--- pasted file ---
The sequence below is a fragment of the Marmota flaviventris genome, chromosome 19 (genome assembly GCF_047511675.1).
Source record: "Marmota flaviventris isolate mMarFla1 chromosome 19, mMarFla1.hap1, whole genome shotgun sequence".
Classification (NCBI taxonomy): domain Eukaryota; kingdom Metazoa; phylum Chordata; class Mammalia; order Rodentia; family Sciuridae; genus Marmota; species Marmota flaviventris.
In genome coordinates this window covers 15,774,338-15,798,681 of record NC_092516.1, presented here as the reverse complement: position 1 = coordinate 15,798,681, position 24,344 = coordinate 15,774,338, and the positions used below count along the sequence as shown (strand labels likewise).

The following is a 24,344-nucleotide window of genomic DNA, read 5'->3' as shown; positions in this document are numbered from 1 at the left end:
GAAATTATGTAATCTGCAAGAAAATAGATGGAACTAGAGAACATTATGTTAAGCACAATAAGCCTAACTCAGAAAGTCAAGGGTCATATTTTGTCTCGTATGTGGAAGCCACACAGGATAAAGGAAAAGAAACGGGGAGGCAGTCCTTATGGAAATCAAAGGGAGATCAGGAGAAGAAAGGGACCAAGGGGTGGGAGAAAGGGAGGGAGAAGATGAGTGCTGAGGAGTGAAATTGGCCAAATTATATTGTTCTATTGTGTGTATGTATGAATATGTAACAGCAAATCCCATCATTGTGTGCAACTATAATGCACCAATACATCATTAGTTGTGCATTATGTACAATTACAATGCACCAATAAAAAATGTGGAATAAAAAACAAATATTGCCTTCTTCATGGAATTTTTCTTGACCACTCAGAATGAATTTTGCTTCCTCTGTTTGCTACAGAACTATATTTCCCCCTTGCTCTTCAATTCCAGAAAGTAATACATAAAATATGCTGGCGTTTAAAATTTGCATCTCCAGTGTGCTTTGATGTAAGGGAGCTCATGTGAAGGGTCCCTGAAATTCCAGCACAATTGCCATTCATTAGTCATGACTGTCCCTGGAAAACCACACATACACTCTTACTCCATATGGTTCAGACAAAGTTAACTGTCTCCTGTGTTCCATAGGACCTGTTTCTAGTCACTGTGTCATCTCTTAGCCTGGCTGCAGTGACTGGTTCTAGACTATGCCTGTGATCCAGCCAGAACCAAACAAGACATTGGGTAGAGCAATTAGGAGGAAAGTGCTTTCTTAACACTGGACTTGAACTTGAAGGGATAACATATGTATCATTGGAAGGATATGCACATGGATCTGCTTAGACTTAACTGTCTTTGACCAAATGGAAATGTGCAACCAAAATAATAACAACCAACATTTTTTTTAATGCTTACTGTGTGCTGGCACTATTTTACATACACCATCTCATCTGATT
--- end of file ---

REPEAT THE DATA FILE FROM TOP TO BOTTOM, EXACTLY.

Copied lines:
The sequence below is a fragment of the Marmota flaviventris genome, chromosome 19 (genome assembly GCF_047511675.1).
Source record: "Marmota flaviventris isolate mMarFla1 chromosome 19, mMarFla1.hap1, whole genome shotgun sequence".
Classification (NCBI taxonomy): domain Eukaryota; kingdom Metazoa; phylum Chordata; class Mammalia; order Rodentia; family Sciuridae; genus Marmota; species Marmota flaviventris.
In genome coordinates this window covers 15,774,338-15,798,681 of record NC_092516.1, presented here as the reverse complement: position 1 = coordinate 15,798,681, position 24,344 = coordinate 15,774,338, and the positions used below count along the sequence as shown (strand labels likewise).

The following is a 24,344-nucleotide window of genomic DNA, read 5'->3' as shown; positions in this document are numbered from 1 at the left end:
GAAATTATGTAATCTGCAAGAAAATAGATGGAACTAGAGAACATTATGTTAAGCACAATAAGCCTAACTCAGAAAGTCAAGGGTCATATTTTGTCTCGTATGTGGAAGCCACACAGGATAAAGGAAAAGAAACGGGGAGGCAGTCCTTATGGAAATCAAAGGGAGATCAGGAGAAGAAAGGGACCAAGGGGTGGGAGAAAGGGAGGGAGAAGATGAGTGCTGAGGAGTGAAATTGGCCAAATTATATTGTTCTATTGTGTGTATGTATGAATATGTAACAGCAAATCCCATCATTGTGTGCAACTATAATGCACCAATACATCATTAGTTGTGCATTATGTACAATTACAATGCACCAATAAAAAATGTGGAATAAAAAACAAATATTGCCTTCTTCATGGAATTTTTCTTGACCACTCAGAATGAATTTTGCTTCCTCTGTTTGCTACAGAACTATATTTCCCCCTTGCTCTTCAATTCCAGAAAGTAATACATAAAATATGCTGGCGTTTAAAATTTGCATCTCCAGTGTGCTTTGATGTAAGGGAGCTCATGTGAAGGGTCCCTGAAATTCCAGCACAATTGCCATTCATTAGTCATGACTGTCCCTGGAAAACCACACATACACTCTTACTCCATATGGTTCAGACAAAGTTAACTGTCTCCTGTGTTCCATAGGACCTGTTTCTAGTCACTGTGTCATCTCTTAGCCTGGCTGCAGTGACTGGTTCTAGACTATGCCTGTGATCCAGCCAGAACCAAACAAGACATTGGGTAGAGCAATTAGGAGGAAAGTGCTTTCTTAACACTGGACTTGAACTTGAAGGGATAACATATGTATCATTGGAAGGATATGCACATGGATCTGCTTAGACTTAACTGTCTTTGACCAAATGGAAATGTGCAACCAAAATAATAACAACCAACATTTTTTTTAATGCTTACTGTGTGCTGGCACTATTTTACATACACCATCTCATCTGATT